Unlocking the Potential of Immunotherapy: Research from the 2015 ASCO Annual Meeting

May 29, 2015
Amber Bauer, ASCO staff

For the last few years, one of the hottest topics in cancer research has been immunotherapy. Immunotherapy is a type of treatment designed to boost the body's natural defenses to fight cancer. This year, doctors and scientists at the ASCO Annual Meeting have been talking about a type of immunotherapy called PD-1 inhibitors.

PD-1 is found on the surface of T-cells, which are a type of white blood cell that directly helps body’s immune system fight disease. Because PD-1 keeps the immune system from destroying cancer cells, blocking PD-1 allows the immune system to better eliminate the disease.

Last year, PD-1 inhibitors like nivolumab (Opdivo) and pembrolizumab (Keytruda) were approved by the U.S. Food and Drug Administration (FDA) for the treatment of advanced melanoma. Researchers are now looking to see if these drugs can improve the care of people with other types of cancer.

“The field of targeted immunotherapy gets more exciting every year,” said ASCO expert Lynn Schuchter, MD, FASCO. share on twitter “With these trials, we’re rapidly moving past the era in which immunotherapies are seen as breakthroughs for melanoma alone. Remarkably, these drugs are proving effective in other cancers where practically no other treatments work. Just as important, it’s possible that we’ll be able to pinpoint, in advance, which patients are the best candidates for these therapies.”

Pembrolizumab for Head and Neck Cancer

Results from a phase I clinical trial suggest that PD-1 immunotherapy may fill a large unmet need for better treatments for recurrent and advanced head and neck cancer. In this study, one in four (25%) participants had tumors that noticeably shrank after taking pembrolizumab. Overall, more than half (57%) of participants experienced some decrease in their tumor’s size.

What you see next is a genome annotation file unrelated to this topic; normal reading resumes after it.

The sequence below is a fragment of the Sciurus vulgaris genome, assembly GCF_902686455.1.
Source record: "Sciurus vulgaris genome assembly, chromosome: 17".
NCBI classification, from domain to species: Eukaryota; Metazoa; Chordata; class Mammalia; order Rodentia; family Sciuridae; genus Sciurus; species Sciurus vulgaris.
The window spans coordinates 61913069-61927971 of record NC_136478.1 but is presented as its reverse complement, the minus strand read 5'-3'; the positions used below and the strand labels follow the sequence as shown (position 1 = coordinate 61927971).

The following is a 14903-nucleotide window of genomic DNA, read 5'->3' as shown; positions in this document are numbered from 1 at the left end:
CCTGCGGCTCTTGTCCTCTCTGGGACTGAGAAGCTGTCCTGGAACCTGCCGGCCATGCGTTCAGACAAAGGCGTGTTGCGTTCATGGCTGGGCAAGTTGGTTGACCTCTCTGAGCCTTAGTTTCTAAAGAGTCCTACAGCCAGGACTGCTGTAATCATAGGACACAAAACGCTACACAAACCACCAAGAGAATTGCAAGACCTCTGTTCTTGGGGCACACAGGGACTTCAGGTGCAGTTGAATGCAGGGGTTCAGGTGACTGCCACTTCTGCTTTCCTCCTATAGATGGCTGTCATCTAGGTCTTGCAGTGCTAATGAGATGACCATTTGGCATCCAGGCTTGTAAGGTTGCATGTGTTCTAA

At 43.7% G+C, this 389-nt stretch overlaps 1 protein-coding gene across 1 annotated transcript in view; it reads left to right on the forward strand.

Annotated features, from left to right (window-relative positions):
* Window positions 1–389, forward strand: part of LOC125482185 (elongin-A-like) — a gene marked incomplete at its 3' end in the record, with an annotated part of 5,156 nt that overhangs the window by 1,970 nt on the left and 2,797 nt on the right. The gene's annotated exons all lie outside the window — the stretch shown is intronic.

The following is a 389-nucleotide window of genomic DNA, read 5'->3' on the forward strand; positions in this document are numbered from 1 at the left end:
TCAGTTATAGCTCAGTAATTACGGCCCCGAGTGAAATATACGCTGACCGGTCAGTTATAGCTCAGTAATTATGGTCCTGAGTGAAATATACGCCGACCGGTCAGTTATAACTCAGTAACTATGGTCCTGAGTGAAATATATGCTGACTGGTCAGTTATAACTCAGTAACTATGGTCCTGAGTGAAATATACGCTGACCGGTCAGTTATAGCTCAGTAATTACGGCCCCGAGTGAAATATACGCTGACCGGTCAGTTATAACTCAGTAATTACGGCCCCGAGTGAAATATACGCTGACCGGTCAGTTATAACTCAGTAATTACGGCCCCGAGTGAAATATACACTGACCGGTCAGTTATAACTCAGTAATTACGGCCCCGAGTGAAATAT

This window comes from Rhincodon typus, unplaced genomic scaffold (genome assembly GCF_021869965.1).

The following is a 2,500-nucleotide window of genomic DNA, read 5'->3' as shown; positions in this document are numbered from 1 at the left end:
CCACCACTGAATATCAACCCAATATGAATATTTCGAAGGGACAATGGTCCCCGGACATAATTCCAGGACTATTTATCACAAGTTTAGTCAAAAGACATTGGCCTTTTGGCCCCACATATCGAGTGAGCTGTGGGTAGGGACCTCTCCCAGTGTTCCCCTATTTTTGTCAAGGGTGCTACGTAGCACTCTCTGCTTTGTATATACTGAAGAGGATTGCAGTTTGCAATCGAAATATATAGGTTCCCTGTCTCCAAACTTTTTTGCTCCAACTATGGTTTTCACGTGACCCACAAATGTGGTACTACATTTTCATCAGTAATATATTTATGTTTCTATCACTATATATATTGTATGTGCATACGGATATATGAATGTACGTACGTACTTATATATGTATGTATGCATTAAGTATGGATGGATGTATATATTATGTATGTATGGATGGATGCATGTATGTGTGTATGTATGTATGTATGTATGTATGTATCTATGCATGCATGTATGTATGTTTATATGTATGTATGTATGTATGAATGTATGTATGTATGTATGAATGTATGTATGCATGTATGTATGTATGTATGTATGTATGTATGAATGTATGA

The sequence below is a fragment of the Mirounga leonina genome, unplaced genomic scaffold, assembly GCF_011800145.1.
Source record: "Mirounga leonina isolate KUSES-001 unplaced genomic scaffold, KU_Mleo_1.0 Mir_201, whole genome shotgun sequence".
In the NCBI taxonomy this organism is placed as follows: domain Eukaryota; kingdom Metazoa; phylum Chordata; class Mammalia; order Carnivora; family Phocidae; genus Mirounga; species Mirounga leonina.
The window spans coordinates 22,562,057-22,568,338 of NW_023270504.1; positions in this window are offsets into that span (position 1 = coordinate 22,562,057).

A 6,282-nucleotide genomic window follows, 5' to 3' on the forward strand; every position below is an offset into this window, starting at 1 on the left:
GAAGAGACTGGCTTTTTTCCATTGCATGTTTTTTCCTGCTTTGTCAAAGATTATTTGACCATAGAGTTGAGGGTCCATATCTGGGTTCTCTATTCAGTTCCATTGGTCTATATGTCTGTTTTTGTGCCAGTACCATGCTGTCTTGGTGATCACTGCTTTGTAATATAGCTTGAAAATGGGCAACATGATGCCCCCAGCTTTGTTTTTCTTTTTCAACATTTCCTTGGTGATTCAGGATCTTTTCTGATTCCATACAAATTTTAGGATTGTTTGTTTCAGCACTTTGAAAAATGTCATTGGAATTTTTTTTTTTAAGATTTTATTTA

Nivolumab for Liver Cancer

In another early-stage study, 42 participants with advanced hepatocellular carcinoma (HCC) received nivolumab. This treatment stopped tumors from growing for 48% of the participants. Overall, eight people had tumors that shrank by more than 30%, and two had complete remissions. A remission is when cancer cannot be detected in the body and there are no symptoms. These benefits helped 62% of the participants live at least one year after starting treatment.

Nivolumab for Lung Cancer

Earlier this year, the FDA approved nivolumab as a treatment for advanced squamous non-small cell lung cancer (NSCLC). In a recent phase III clinical trial, researchers showed that nivolumab is also an effective treatment option for people with non-squamous NSCLC. More than 580 people with advanced non-squamous NSCLC that grew or spread after receiving platinum-based chemotherapy received either nivolumab or docetaxel (Docefrez, Taxotere) chemotherapy. The researchers found that the people in the nivolumab group lived an average of three months longer than those in the docetaxel group (one year versus nine months).

Benefitting from Treatment

“PD-1 immunotherapies continue to break new ground in diseases where nothing else seems to work well,” Dr. Schuchter said. share on twitter 

Unfortunately, not every tumor responds to immunotherapy in the same way. So, while immunotherapy is often the best treatment option available, it isn’t equally effective for everyone. For example, results from a small phase II study show that pembrolizumab works better when tumors have a large number of genetic changes or mutations. Researchers have also found that the protein PD-L1 helps predict which tumors are more likely to respond to treatment with a PD-1 inhibitor.

More research is needed to figure out who will benefit the most from PD-1 inhibitors. However, scientists and doctors continue to be optimistic about the future of immunotherapy.

Share your thoughts on this blog post on Cancer.Net's Facebook and Twitter.